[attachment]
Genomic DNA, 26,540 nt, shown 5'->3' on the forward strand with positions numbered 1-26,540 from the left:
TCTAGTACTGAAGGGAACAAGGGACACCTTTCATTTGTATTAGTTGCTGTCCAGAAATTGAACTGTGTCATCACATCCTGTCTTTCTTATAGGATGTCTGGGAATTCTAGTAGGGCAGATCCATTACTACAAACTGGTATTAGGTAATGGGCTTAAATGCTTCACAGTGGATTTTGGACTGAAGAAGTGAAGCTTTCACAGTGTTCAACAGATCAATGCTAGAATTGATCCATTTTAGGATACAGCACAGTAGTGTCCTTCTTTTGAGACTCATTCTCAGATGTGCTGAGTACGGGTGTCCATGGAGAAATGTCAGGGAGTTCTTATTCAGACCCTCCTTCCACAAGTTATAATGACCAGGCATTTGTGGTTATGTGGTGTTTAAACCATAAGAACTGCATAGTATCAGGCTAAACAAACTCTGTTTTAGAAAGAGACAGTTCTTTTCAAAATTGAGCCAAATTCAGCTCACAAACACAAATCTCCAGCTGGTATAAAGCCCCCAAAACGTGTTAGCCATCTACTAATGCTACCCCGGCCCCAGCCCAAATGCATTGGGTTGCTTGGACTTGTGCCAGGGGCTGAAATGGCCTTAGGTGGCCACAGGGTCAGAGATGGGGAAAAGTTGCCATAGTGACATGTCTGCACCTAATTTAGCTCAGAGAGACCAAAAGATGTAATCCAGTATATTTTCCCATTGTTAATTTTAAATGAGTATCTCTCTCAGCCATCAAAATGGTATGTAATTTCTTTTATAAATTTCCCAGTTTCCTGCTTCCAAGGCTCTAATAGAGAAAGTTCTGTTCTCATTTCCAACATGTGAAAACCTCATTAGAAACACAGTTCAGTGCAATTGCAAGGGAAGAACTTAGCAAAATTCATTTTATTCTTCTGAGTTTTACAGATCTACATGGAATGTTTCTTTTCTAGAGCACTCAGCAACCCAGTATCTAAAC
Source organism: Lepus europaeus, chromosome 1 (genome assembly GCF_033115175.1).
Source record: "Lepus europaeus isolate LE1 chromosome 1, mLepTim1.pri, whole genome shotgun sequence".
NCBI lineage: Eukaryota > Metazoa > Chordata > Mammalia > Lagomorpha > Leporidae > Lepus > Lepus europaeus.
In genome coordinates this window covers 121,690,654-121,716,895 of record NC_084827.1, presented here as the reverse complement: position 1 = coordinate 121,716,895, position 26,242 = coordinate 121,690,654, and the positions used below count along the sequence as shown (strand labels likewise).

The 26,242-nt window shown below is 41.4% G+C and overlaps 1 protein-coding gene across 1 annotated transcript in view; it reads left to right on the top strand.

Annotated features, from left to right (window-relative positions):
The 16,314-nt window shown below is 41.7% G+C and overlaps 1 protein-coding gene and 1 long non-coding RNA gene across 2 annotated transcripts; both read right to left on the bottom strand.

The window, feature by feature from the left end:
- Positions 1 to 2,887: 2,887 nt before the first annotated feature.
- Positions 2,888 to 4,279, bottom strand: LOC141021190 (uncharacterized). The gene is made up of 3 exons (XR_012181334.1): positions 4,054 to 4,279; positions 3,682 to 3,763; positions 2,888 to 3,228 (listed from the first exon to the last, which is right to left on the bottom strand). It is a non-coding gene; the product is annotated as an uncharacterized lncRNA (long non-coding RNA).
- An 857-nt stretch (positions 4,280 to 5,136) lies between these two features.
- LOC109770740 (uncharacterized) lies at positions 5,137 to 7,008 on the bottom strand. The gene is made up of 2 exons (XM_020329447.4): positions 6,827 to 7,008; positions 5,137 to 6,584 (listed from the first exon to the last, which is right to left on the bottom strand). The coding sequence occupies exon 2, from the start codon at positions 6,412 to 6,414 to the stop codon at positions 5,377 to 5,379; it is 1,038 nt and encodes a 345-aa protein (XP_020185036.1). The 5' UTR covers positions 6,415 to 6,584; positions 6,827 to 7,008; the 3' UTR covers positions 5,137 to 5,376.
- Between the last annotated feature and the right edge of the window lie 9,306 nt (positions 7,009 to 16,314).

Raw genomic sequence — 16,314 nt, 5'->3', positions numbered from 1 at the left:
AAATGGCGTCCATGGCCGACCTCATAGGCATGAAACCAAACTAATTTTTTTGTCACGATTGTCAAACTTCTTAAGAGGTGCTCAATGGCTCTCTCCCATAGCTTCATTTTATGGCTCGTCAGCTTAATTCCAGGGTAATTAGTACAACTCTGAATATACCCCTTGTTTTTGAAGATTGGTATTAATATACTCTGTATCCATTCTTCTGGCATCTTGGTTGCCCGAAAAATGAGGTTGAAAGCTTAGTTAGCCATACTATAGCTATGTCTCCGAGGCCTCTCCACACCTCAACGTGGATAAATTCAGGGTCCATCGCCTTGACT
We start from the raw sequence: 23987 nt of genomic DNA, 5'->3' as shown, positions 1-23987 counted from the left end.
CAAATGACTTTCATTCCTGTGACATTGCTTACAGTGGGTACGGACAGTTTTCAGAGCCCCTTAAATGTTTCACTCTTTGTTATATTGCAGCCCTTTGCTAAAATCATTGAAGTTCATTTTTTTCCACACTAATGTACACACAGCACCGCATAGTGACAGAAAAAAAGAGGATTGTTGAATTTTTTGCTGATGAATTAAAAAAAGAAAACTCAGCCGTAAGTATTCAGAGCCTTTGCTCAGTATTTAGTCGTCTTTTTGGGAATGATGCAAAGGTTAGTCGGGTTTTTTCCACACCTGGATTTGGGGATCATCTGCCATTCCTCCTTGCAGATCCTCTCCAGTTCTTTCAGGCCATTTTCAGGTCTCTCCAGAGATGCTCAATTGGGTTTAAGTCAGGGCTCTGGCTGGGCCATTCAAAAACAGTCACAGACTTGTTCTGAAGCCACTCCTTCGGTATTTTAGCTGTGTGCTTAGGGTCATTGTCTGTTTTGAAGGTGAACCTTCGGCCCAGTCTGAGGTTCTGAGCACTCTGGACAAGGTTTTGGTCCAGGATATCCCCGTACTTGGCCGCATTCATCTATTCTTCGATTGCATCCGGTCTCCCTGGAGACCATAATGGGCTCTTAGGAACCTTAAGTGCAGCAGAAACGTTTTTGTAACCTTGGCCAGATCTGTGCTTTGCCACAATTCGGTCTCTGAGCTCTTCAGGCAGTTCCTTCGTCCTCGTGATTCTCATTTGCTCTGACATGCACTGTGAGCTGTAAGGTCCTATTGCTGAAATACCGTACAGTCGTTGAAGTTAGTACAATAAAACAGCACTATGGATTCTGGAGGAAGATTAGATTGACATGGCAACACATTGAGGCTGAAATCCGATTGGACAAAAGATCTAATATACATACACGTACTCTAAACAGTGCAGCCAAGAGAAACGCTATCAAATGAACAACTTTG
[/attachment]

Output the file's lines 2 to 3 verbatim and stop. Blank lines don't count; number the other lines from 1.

TCTAGTACTGAAGGGAACAAGGGACACCTTTCATTTGTATTAGTTGCTGTCCAGAAATTGAACTGTGTCATCACATCCTGTCTTTCTTATAGGATGTCTGGGAATTCTAGTAGGGCAGATCCATTACTACAAACTGGTATTAGGTAATGGGCTTAAATGCTTCACAGTGGATTTTGGACTGAAGAAGTGAAGCTTTCACAGTGTTCAACAGATCAATGCTAGAATTGATCCATTTTAGGATACAGCACAGTAGTGTCCTTCTTTTGAGACTCATTCTCAGATGTGCTGAGTACGGGTGTCCATGGAGAAATGTCAGGGAGTTCTTATTCAGACCCTCCTTCCACAAGTTATAATGACCAGGCATTTGTGGTTATGTGGTGTTTAAACCATAAGAACTGCATAGTATCAGGCTAAACAAACTCTGTTTTAGAAAGAGACAGTTCTTTTCAAAATTGAGCCAAATTCAGCTCACAAACACAAATCTCCAGCTGGTATAAAGCCCCCAAAACGTGTTAGCCATCTACTAATGCTACCCCGGCCCCAGCCCAAATGCATTGGGTTGCTTGGACTTGTGCCAGGGGCTGAAATGGCCTTAGGTGGCCACAGGGTCAGAGATGGGGAAAAGTTGCCATAGTGACATGTCTGCACCTAATTTAGCTCAGAGAGACCAAAAGATGTAATCCAGTATATTTTCCCATTGTTAATTTTAAATGAGTATCTCTCTCAGCCATCAAAATGGTATGTAATTTCTTTTATAAATTTCCCAGTTTCCTGCTTCCAAGGCTCTAATAGAGAAAGTTCTGTTCTCATTTCCAACATGTGAAAACCTCATTAGAAACACAGTTCAGTGCAATTGCAAGGGAAGAACTTAGCAAAATTCATTTTATTCTTCTGAGTTTTACAGATCTACATGGAATGTTTCTTTTCTAGAGCACTCAGCAACCCAGTATCTAAAC
Source organism: Lepus europaeus, chromosome 1 (genome assembly GCF_033115175.1).